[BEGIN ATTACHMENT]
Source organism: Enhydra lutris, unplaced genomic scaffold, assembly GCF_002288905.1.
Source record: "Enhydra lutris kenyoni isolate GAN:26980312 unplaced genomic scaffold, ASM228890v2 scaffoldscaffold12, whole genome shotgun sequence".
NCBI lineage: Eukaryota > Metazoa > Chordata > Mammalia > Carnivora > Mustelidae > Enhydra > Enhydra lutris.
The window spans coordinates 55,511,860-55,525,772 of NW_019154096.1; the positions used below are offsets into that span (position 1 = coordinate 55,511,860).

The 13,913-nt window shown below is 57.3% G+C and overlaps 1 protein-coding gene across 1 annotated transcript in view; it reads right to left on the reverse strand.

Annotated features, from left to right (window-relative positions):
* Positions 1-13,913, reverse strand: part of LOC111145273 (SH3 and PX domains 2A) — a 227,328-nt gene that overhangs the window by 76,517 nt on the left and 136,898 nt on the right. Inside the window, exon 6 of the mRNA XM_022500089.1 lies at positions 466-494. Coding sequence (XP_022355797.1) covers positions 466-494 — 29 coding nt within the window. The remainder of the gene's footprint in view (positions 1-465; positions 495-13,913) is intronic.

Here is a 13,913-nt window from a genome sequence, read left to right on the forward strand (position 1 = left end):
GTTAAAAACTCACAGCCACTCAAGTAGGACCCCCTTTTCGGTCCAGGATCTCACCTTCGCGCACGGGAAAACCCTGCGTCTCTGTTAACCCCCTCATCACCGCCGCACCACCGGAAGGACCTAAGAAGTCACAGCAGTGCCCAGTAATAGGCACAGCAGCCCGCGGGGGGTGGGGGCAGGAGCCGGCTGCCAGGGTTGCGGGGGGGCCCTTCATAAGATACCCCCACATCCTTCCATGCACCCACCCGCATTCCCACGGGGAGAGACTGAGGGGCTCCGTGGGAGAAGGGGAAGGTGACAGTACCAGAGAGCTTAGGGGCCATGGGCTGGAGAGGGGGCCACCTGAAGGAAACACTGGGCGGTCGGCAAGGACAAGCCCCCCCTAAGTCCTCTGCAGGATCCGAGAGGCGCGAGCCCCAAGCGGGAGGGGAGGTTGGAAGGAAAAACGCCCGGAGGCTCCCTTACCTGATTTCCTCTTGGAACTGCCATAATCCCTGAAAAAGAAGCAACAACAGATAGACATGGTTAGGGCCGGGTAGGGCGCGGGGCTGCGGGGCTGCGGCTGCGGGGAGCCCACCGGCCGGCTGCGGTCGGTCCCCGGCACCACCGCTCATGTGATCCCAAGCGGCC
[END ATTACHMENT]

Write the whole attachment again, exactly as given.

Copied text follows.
Source organism: Enhydra lutris, unplaced genomic scaffold, assembly GCF_002288905.1.
Source record: "Enhydra lutris kenyoni isolate GAN:26980312 unplaced genomic scaffold, ASM228890v2 scaffoldscaffold12, whole genome shotgun sequence".
NCBI lineage: Eukaryota > Metazoa > Chordata > Mammalia > Carnivora > Mustelidae > Enhydra > Enhydra lutris.
The window spans coordinates 55,511,860-55,525,772 of NW_019154096.1; the positions used below are offsets into that span (position 1 = coordinate 55,511,860).

The 13,913-nt window shown below is 57.3% G+C and overlaps 1 protein-coding gene across 1 annotated transcript in view; it reads right to left on the reverse strand.

Annotated features, from left to right (window-relative positions):
* Positions 1-13,913, reverse strand: part of LOC111145273 (SH3 and PX domains 2A) — a 227,328-nt gene that overhangs the window by 76,517 nt on the left and 136,898 nt on the right. Inside the window, exon 6 of the mRNA XM_022500089.1 lies at positions 466-494. Coding sequence (XP_022355797.1) covers positions 466-494 — 29 coding nt within the window. The remainder of the gene's footprint in view (positions 1-465; positions 495-13,913) is intronic.

Here is a 13,913-nt window from a genome sequence, read left to right on the forward strand (position 1 = left end):
GTTAAAAACTCACAGCCACTCAAGTAGGACCCCCTTTTCGGTCCAGGATCTCACCTTCGCGCACGGGAAAACCCTGCGTCTCTGTTAACCCCCTCATCACCGCCGCACCACCGGAAGGACCTAAGAAGTCACAGCAGTGCCCAGTAATAGGCACAGCAGCCCGCGGGGGGTGGGGGCAGGAGCCGGCTGCCAGGGTTGCGGGGGGGCCCTTCATAAGATACCCCCACATCCTTCCATGCACCCACCCGCATTCCCACGGGGAGAGACTGAGGGGCTCCGTGGGAGAAGGGGAAGGTGACAGTACCAGAGAGCTTAGGGGCCATGGGCTGGAGAGGGGGCCACCTGAAGGAAACACTGGGCGGTCGGCAAGGACAAGCCCCCCCTAAGTCCTCTGCAGGATCCGAGAGGCGCGAGCCCCAAGCGGGAGGGGAGGTTGGAAGGAAAAACGCCCGGAGGCTCCCTTACCTGATTTCCTCTTGGAACTGCCATAATCCCTGAAAAAGAAGCAACAACAGATAGACATGGTTAGGGCCGGGTAGGGCGCGGGGCTGCGGGGCTGCGGCTGCGGGGAGCCCACCGGCCGGCTGCGGTCGGTCCCCGGCACCACCGCTCATGTGATCCCAAGCGGCC